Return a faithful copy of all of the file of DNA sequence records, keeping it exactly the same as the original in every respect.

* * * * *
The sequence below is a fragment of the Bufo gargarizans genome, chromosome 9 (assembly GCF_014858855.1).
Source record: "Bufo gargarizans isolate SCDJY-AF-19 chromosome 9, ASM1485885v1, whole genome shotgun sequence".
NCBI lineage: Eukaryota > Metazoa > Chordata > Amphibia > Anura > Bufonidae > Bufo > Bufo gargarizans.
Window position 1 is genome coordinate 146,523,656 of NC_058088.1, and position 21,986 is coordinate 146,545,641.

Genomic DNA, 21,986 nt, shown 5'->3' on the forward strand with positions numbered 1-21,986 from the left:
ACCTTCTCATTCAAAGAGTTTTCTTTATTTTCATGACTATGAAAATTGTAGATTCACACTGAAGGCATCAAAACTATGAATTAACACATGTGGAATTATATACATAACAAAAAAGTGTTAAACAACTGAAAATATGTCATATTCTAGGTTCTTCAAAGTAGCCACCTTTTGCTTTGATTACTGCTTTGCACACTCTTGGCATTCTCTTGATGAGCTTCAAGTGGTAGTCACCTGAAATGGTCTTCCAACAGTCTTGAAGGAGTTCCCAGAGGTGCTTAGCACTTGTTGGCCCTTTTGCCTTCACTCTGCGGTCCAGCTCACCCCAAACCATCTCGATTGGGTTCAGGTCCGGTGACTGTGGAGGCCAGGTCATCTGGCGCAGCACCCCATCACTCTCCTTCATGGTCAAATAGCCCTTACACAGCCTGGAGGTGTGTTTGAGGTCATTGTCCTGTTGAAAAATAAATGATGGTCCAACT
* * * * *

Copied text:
The sequence below is a fragment of the Bufo gargarizans genome, chromosome 9 (assembly GCF_014858855.1).
Source record: "Bufo gargarizans isolate SCDJY-AF-19 chromosome 9, ASM1485885v1, whole genome shotgun sequence".
NCBI lineage: Eukaryota > Metazoa > Chordata > Amphibia > Anura > Bufonidae > Bufo > Bufo gargarizans.
Window position 1 is genome coordinate 146,523,656 of NC_058088.1, and position 21,986 is coordinate 146,545,641.

Genomic DNA, 21,986 nt, shown 5'->3' on the forward strand with positions numbered 1-21,986 from the left:
ACCTTCTCATTCAAAGAGTTTTCTTTATTTTCATGACTATGAAAATTGTAGATTCACACTGAAGGCATCAAAACTATGAATTAACACATGTGGAATTATATACATAACAAAAAAGTGTTAAACAACTGAAAATATGTCATATTCTAGGTTCTTCAAAGTAGCCACCTTTTGCTTTGATTACTGCTTTGCACACTCTTGGCATTCTCTTGATGAGCTTCAAGTGGTAGTCACCTGAAATGGTCTTCCAACAGTCTTGAAGGAGTTCCCAGAGGTGCTTAGCACTTGTTGGCCCTTTTGCCTTCACTCTGCGGTCCAGCTCACCCCAAACCATCTCGATTGGGTTCAGGTCCGGTGACTGTGGAGGCCAGGTCATCTGGCGCAGCACCCCATCACTCTCCTTCATGGTCAAATAGCCCTTACACAGCCTGGAGGTGTGTTTGAGGTCATTGTCCTGTTGAAAAATAAATGATGGTCCAACT